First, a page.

Betaine is naturally present in few vegetables, and few types of seafood and whole grains. Betaine is available in two types, natural and synthetic; and is widely used in food and feed industries, personal care products, and detergents. Synthetic betaine is largely used as an ingredient in cosmetics such as shampoos, hand washes, and detergents, whereas natural betaine is widely used in food applications such as drinks, cereal products, confectionary, and dairy products. The use of betaine in industrial applications has driven the market to a large extent.
Betaine is also a mild surfactant, which causes less irritation of skin and eyes, and is used at very low concentrations in personal care products. The application of betaine in cosmetics is the reason for the growing popularity of betaine market , globally. Also, betaine as a feed ingredient is projected to dominate the regions where feed is required in large quantities, as it is considered to reduce heat-related stress in the animals.
The application of betaine in the food industry is driven by its increasing use in dietary supplements and sports drinks. It is used in OTC (over-the-counter) products such as a stomach acidifier and digestive aid due to the lack of substantial evidences to recognize its safety and effectivity in food products. FDA has approved that betaine hydrochloride can be consumed as a dietary supplement. The European Food Safety Authority (EFSA) has accepted the use of betaine in food products, with a maximum dosage from 1% to 7%, based on the type of the food product to be consumed.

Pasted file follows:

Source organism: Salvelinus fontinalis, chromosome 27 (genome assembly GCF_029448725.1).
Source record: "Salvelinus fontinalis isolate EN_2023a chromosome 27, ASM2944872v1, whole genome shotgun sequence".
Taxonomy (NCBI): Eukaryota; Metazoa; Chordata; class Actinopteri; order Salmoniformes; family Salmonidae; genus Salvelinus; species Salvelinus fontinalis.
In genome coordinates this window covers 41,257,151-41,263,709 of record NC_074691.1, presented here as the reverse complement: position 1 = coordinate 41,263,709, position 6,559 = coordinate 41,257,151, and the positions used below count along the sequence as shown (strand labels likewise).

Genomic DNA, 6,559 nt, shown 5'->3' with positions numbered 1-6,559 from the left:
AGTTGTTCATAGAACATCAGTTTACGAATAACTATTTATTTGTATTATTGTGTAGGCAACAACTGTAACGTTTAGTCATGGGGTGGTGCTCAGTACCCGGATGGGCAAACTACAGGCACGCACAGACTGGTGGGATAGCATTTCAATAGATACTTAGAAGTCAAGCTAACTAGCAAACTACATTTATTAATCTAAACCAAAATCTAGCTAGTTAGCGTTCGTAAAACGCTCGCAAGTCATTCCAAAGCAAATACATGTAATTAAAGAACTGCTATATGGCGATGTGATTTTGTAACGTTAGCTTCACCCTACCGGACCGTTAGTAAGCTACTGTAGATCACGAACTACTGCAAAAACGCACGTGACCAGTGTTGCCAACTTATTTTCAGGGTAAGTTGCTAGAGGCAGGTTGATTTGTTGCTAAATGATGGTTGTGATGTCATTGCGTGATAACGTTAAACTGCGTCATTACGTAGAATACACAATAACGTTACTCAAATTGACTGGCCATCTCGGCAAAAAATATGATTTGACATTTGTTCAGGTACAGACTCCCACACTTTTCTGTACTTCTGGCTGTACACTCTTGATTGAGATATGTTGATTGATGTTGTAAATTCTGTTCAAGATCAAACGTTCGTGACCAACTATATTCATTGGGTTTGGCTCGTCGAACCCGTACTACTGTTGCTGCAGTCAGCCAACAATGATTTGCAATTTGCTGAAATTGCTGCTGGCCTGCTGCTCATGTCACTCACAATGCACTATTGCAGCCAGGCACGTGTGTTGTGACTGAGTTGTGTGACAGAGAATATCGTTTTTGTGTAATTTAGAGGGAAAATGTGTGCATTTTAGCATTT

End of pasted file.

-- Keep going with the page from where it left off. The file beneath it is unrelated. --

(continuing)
The key market players such as Associated British Foods plc (U.K.) and DuPont (U.S.) invest largely in their R&D programmes in order to introduce new and different grades of natural betaine. The natural betaine is obtained from sugar beet molasses. The increasing cost of raw materials, that is molasses, due to a decrease in sugar beet production has resulted in increasing agreements and collaborations in the market, for raw material sourcing.